Every year, Teacher Appreciation Week reminds us to celebrate educators — the people who love, inspire and empower our kids.
This Teacher Appreciation Week though — my first as a teacher myself — I find myself feeling absolutely more grateful than ever before.
A year ago at this time, I was a senior at Wofford College, sure I wanted to make an impact but unsure of how I was going to do that. Now, as a Teach for America corps member and high school Spanish teacher at the Middle College at Guilford Technical Community College (GTCC), I’ve found my way to a career I love, a school doing incredible work in the face of challenging circumstances, and a group of students I can’t imagine my life without. As I think of how lucky I am to have found a job that inspires me the way this one does, I know none of it would have been possible without the colleagues at my school who opened their doors, arms and “tricks of the trade” to me.
I know none of it would have been possible without the colleagues at my school who opened their doors, arms and “tricks of the trade” to me.
The teachers at my school are some of the most talented, creative, compassionate people I’ve had the pleasure of meeting. They come from all backgrounds and their pathways to the classroom are as diverse as the perspectives they bring to them. They understand the challenges facing our students. Our school serves students that are bright with great potential, but are currently underperforming in the traditional high school setting — either because they need additional academic support because their life circumstances limit their ability to thrive. When I walked through the doors on my first day, they embraced me as a member of our familial community — an ally in the pursuit of opportunity for all kids, including ours.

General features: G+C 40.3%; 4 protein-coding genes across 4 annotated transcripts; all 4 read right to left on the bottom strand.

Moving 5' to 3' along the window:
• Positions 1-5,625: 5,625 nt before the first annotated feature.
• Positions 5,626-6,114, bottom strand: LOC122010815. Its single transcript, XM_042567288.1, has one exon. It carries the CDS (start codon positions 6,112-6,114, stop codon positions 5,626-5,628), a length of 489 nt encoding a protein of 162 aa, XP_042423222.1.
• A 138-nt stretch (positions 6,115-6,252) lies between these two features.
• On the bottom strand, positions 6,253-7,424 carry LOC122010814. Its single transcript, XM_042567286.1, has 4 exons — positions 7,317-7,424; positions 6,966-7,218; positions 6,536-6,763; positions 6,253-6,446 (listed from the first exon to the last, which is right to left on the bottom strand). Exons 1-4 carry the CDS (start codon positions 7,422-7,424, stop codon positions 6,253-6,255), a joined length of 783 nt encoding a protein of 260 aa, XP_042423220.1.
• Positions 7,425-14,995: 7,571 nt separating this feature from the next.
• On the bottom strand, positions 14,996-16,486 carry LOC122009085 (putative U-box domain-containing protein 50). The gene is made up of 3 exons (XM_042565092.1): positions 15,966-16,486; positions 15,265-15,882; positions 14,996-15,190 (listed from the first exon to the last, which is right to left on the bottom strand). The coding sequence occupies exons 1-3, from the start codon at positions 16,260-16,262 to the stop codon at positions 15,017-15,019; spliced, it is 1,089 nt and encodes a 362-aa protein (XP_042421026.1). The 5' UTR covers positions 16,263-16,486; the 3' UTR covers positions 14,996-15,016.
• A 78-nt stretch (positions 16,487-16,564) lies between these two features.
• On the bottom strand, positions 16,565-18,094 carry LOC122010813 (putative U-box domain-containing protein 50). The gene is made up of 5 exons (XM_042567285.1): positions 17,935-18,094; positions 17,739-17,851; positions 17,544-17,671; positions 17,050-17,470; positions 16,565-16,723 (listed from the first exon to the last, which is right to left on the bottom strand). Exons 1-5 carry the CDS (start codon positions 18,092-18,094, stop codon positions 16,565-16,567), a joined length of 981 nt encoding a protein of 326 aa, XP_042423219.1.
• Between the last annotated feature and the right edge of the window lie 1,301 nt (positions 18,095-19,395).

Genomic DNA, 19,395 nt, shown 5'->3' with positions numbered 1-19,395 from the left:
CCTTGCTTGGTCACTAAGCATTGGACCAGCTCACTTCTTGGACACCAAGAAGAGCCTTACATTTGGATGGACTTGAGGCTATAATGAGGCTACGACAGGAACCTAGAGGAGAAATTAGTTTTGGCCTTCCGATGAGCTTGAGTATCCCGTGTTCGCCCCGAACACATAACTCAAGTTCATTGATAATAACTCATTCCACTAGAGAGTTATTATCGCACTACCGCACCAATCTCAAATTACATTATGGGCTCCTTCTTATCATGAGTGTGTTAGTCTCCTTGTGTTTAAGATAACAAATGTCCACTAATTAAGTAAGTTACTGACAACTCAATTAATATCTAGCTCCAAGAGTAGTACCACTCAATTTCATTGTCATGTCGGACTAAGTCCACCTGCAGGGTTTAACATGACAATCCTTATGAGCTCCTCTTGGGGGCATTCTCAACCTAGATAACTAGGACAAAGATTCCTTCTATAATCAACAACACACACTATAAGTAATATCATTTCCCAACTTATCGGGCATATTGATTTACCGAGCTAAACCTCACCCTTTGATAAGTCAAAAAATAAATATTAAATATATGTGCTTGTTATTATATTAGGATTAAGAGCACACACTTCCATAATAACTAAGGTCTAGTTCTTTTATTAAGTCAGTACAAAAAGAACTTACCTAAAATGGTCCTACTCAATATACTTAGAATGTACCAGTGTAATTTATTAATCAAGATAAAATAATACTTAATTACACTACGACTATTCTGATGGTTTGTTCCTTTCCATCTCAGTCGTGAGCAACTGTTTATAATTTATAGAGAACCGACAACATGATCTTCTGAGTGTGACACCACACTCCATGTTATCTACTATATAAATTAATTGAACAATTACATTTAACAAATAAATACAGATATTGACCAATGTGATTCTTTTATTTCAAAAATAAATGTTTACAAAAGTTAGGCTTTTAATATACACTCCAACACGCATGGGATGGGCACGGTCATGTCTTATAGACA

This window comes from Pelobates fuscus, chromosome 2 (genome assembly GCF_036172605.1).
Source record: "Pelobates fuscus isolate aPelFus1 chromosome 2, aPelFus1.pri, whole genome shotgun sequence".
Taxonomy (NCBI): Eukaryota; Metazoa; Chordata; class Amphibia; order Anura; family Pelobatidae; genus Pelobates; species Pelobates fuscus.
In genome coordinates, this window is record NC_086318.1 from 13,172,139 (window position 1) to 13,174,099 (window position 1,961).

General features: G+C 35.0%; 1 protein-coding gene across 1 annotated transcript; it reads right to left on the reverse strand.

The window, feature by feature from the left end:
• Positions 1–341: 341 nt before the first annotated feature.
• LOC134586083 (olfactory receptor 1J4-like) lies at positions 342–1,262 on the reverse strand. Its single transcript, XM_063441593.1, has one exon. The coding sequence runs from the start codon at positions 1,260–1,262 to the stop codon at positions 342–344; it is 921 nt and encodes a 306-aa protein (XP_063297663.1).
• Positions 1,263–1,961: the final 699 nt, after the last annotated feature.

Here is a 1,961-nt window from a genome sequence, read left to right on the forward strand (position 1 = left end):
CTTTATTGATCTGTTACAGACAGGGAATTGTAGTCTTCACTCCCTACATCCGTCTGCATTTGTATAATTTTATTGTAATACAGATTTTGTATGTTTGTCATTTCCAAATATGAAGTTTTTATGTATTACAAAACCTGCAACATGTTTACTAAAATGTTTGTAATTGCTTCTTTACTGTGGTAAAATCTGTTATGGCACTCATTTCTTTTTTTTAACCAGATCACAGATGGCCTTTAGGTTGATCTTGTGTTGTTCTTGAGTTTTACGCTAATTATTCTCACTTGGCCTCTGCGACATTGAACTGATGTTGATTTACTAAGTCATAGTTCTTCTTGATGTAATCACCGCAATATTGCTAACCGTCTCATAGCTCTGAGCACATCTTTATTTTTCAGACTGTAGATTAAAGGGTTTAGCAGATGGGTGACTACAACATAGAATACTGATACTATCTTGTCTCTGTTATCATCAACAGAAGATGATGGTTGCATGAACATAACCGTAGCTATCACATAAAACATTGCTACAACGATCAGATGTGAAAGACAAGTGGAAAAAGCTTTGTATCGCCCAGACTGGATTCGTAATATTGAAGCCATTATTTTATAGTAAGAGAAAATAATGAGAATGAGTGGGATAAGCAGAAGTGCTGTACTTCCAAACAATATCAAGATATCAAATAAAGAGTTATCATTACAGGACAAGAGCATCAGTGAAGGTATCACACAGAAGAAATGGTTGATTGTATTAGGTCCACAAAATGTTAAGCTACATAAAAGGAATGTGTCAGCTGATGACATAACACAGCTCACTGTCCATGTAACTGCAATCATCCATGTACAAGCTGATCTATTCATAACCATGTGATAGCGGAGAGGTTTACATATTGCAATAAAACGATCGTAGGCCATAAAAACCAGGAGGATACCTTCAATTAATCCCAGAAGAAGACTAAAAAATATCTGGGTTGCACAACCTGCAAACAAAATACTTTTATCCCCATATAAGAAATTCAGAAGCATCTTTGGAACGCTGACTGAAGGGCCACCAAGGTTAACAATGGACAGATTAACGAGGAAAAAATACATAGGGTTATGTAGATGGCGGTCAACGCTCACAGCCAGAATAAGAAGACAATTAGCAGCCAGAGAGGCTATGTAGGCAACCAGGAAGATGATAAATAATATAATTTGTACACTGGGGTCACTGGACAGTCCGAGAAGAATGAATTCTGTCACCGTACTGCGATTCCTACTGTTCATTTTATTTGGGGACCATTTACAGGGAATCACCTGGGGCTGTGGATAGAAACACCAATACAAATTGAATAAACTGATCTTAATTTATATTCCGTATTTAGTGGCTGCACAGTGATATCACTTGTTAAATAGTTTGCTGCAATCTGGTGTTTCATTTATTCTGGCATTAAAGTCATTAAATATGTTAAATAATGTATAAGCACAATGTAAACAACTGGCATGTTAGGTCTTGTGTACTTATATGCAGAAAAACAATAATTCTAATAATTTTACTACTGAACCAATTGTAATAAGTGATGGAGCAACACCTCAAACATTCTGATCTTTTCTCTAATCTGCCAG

At our school, each beginning teacher is assigned a mentor. Mine, Mrs. Sara Younce, has been my coach, confidant and supporter through countless highs and lows. When my mind starts to spin, she brings me back to earth. She consistently reminds me of small things I wouldn’t think to do and sparks ideas for everything from classroom activities to what to put on a rubric. In this and a million other ways, she consistently pushes me to be a better teacher for our students — modeling both the way she interacts with students and how she manages to get things done.
Along with Mrs. Younce, as I think about the teacher I aspire to be, an image of my colleague Mrs. Hamm is never far from mind. Mrs. Hamm is unambiguously and unapologetically student-centric. Watching her in action, her passion for teaching is palpable. In teaching exponential functions, she used the movie Pay It Forward to expose students to the concept of being a global citizen and this idea that good deed can make a huge impact. Her students create and design their own Angry Birds game while learning how to graph functions. Whatever the lesson, she empowers them to use their imagination and see the “why” behind learning math in a way that is personally important to them. This spills out beyond her classroom and into her work with our Performing Arts club, where she inspires students to know that they are valuable from the inside out and that expression can make an impact on our world.
As a first year teacher, I have to think on my feet, stretch and grow every day, and make important decisions with the potential to impact my students’ futures. With these exceptional veteran teachers alongside me, imparting wisdom on a daily basis and helping me build confidence, I feel empowered to do so.
This Teacher Appreciation Week, I hope you’ll join me in recognizing the countless educators and staff members who motivate thousands of students, along with young educators like me as we strive to follow in their inspiring footsteps.